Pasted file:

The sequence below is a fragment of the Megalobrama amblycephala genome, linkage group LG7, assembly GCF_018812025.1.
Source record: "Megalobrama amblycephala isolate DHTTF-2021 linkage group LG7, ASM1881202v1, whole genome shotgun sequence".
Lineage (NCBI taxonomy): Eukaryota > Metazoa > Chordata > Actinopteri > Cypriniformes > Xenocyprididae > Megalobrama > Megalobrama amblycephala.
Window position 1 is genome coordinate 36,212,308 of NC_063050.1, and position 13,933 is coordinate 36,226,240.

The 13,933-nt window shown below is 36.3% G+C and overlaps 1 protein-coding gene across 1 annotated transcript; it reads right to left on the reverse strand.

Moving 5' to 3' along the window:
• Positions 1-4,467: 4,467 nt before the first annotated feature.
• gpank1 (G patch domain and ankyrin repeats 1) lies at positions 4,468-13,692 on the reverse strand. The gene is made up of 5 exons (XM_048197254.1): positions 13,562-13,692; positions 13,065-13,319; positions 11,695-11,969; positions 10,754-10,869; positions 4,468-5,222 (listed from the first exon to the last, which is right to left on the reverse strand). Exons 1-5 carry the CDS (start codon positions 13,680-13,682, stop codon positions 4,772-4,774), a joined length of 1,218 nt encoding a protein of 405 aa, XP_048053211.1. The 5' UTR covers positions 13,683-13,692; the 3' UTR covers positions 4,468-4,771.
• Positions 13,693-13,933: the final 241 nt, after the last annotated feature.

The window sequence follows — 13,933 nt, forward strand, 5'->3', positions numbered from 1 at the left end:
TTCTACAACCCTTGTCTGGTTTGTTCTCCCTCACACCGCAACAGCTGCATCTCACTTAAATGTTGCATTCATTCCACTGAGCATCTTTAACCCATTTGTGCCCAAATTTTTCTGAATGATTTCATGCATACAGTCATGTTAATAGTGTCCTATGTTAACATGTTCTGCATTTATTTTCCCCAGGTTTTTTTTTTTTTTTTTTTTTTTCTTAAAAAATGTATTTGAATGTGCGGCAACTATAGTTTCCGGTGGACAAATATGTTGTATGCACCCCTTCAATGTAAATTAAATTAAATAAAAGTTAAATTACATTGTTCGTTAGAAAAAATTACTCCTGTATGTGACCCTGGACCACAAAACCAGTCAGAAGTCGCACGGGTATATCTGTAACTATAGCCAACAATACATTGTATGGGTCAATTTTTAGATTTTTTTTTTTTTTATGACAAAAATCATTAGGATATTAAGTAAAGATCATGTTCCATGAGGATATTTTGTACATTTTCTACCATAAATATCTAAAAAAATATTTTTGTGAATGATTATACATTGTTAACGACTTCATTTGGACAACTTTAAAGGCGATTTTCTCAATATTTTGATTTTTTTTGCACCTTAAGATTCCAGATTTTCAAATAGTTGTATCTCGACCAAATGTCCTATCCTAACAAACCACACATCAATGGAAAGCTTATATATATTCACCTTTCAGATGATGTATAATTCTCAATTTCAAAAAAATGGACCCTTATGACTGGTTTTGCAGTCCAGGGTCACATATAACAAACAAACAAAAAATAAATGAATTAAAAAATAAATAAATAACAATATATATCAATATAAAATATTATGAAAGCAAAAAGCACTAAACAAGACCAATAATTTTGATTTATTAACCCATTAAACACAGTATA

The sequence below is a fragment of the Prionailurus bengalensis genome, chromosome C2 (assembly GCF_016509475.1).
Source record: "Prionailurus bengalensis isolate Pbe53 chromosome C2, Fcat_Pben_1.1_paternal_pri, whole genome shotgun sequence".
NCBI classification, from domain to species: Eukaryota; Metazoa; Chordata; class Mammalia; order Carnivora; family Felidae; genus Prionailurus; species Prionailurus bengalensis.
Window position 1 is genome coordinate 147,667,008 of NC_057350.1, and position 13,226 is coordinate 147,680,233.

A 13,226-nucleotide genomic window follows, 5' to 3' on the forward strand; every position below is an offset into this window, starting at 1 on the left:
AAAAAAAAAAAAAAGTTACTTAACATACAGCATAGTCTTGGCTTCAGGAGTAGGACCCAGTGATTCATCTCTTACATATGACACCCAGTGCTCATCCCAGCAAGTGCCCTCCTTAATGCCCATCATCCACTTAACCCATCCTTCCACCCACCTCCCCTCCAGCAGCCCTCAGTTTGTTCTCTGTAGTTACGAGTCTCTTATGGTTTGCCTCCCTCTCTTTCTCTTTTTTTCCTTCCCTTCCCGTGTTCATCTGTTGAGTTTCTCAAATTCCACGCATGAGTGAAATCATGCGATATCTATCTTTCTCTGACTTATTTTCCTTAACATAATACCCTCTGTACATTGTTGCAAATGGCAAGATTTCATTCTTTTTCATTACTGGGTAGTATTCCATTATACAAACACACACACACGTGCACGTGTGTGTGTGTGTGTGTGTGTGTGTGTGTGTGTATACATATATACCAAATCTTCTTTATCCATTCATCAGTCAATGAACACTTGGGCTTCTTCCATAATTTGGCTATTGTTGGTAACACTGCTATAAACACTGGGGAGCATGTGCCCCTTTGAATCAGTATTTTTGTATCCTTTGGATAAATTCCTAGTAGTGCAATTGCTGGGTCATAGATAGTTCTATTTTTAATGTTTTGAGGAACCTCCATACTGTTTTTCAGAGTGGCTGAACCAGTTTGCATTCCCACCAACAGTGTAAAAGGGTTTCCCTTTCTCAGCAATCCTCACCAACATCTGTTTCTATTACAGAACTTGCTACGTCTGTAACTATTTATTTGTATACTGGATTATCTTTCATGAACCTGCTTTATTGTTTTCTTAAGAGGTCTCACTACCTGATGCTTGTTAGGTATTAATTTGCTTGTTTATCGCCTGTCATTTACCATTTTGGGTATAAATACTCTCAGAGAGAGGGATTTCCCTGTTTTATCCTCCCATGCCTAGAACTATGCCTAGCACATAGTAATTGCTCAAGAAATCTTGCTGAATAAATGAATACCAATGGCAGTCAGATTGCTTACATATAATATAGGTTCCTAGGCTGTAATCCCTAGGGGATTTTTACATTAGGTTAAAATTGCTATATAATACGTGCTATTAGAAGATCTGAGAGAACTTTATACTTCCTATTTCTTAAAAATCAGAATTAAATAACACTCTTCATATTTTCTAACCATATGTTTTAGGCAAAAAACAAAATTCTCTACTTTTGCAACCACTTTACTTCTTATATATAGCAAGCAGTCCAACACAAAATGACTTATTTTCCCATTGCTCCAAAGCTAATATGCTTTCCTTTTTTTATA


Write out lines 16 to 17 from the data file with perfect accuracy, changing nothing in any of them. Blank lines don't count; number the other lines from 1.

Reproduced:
A 13,226-nucleotide genomic window follows, 5' to 3' on the forward strand; every position below is an offset into this window, starting at 1 on the left:
AAAAAAAAAAAAAAGTTACTTAACATACAGCATAGTCTTGGCTTCAGGAGTAGGACCCAGTGATTCATCTCTTACATATGACACCCAGTGCTCATCCCAGCAAGTGCCCTCCTTAATGCCCATCATCCACTTAACCCATCCTTCCACCCACCTCCCCTCCAGCAGCCCTCAGTTTGTTCTCTGTAGTTACGAGTCTCTTATGGTTTGCCTCCCTCTCTTTCTCTTTTTTTCCTTCCCTTCCCGTGTTCATCTGTTGAGTTTCTCAAATTCCACGCATGAGTGAAATCATGCGATATCTATCTTTCTCTGACTTATTTTCCTTAACATAATACCCTCTGTACATTGTTGCAAATGGCAAGATTTCATTCTTTTTCATTACTGGGTAGTATTCCATTATACAAACACACACACACGTGCACGTGTGTGTGTGTGTGTGTGTGTGTGTGTGTGTGTATACATATATACCAAATCTTCTTTATCCATTCATCAGTCAATGAACACTTGGGCTTCTTCCATAATTTGGCTATTGTTGGTAACACTGCTATAAACACTGGGGAGCATGTGCCCCTTTGAATCAGTATTTTTGTATCCTTTGGATAAATTCCTAGTAGTGCAATTGCTGGGTCATAGATAGTTCTATTTTTAATGTTTTGAGGAACCTCCATACTGTTTTTCAGAGTGGCTGAACCAGTTTGCATTCCCACCAACAGTGTAAAAGGGTTTCCCTTTCTCAGCAATCCTCACCAACATCTGTTTCTATTACAGAACTTGCTACGTCTGTAACTATTTATTTGTATACTGGATTATCTTTCATGAACCTGCTTTATTGTTTTCTTAAGAGGTCTCACTACCTGATGCTTGTTAGGTATTAATTTGCTTGTTTATCGCCTGTCATTTACCATTTTGGGTATAAATACTCTCAGAGAGAGGGATTTCCCTGTTTTATCCTCCCATGCCTAGAACTATGCCTAGCACATAGTAATTGCTCAAGAAATCTTGCTGAATAAATGAATACCAATGGCAGTCAGATTGCTTACATATAATATAGGTTCCTAGGCTGTAATCCCTAGGGGATTTTTACATTAGGTTAAAATTGCTATATAATACGTGCTATTAGAAGATCTGAGAGAACTTTATACTTCCTATTTCTTAAAAATCAGAATTAAATAACACTCTTCATATTTTCTAACCATATGTTTTAGGCAAAAAACAAAATTCTCTACTTTTGCAACCACTTTACTTCTTATATATAGCAAGCAGTCCAACACAAAATGACTTATTTTCCCATTGCTCCAAAGCTAATATGCTTTCCTTTTTTTATA